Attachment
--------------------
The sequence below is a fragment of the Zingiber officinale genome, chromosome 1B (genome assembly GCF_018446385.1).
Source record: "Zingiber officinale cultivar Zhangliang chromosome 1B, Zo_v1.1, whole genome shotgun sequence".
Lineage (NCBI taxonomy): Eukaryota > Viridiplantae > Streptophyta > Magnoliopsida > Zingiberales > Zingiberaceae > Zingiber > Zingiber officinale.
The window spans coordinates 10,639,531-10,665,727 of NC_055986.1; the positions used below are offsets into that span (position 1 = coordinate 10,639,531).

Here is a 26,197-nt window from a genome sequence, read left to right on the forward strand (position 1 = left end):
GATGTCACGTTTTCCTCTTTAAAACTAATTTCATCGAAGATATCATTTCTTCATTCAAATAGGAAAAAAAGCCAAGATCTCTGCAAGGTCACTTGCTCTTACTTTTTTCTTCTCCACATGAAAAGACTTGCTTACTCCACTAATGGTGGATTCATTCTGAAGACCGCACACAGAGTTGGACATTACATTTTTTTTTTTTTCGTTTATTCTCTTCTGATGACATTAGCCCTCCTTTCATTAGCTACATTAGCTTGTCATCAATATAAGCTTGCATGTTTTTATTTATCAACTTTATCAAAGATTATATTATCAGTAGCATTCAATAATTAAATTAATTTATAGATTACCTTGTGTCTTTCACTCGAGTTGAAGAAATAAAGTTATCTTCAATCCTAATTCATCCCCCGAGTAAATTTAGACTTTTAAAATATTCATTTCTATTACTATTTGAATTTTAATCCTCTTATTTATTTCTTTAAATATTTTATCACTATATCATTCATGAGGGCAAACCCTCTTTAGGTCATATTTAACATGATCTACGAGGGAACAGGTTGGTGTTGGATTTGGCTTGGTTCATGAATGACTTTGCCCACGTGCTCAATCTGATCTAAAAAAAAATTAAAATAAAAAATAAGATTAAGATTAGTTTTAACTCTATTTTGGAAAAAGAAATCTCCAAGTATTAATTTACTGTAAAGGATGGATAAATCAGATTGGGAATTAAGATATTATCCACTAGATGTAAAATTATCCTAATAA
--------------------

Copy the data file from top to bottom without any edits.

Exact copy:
The sequence below is a fragment of the Zingiber officinale genome, chromosome 1B (genome assembly GCF_018446385.1).
Source record: "Zingiber officinale cultivar Zhangliang chromosome 1B, Zo_v1.1, whole genome shotgun sequence".
Lineage (NCBI taxonomy): Eukaryota > Viridiplantae > Streptophyta > Magnoliopsida > Zingiberales > Zingiberaceae > Zingiber > Zingiber officinale.
The window spans coordinates 10,639,531-10,665,727 of NC_055986.1; the positions used below are offsets into that span (position 1 = coordinate 10,639,531).

Here is a 26,197-nt window from a genome sequence, read left to right on the forward strand (position 1 = left end):
GATGTCACGTTTTCCTCTTTAAAACTAATTTCATCGAAGATATCATTTCTTCATTCAAATAGGAAAAAAAGCCAAGATCTCTGCAAGGTCACTTGCTCTTACTTTTTTCTTCTCCACATGAAAAGACTTGCTTACTCCACTAATGGTGGATTCATTCTGAAGACCGCACACAGAGTTGGACATTACATTTTTTTTTTTTTCGTTTATTCTCTTCTGATGACATTAGCCCTCCTTTCATTAGCTACATTAGCTTGTCATCAATATAAGCTTGCATGTTTTTATTTATCAACTTTATCAAAGATTATATTATCAGTAGCATTCAATAATTAAATTAATTTATAGATTACCTTGTGTCTTTCACTCGAGTTGAAGAAATAAAGTTATCTTCAATCCTAATTCATCCCCCGAGTAAATTTAGACTTTTAAAATATTCATTTCTATTACTATTTGAATTTTAATCCTCTTATTTATTTCTTTAAATATTTTATCACTATATCATTCATGAGGGCAAACCCTCTTTAGGTCATATTTAACATGATCTACGAGGGAACAGGTTGGTGTTGGATTTGGCTTGGTTCATGAATGACTTTGCCCACGTGCTCAATCTGATCTAAAAAAAAATTAAAATAAAAAATAAGATTAAGATTAGTTTTAACTCTATTTTGGAAAAAGAAATCTCCAAGTATTAATTTACTGTAAAGGATGGATAAATCAGATTGGGAATTAAGATATTATCCACTAGATGTAAAATTATCCTAATAA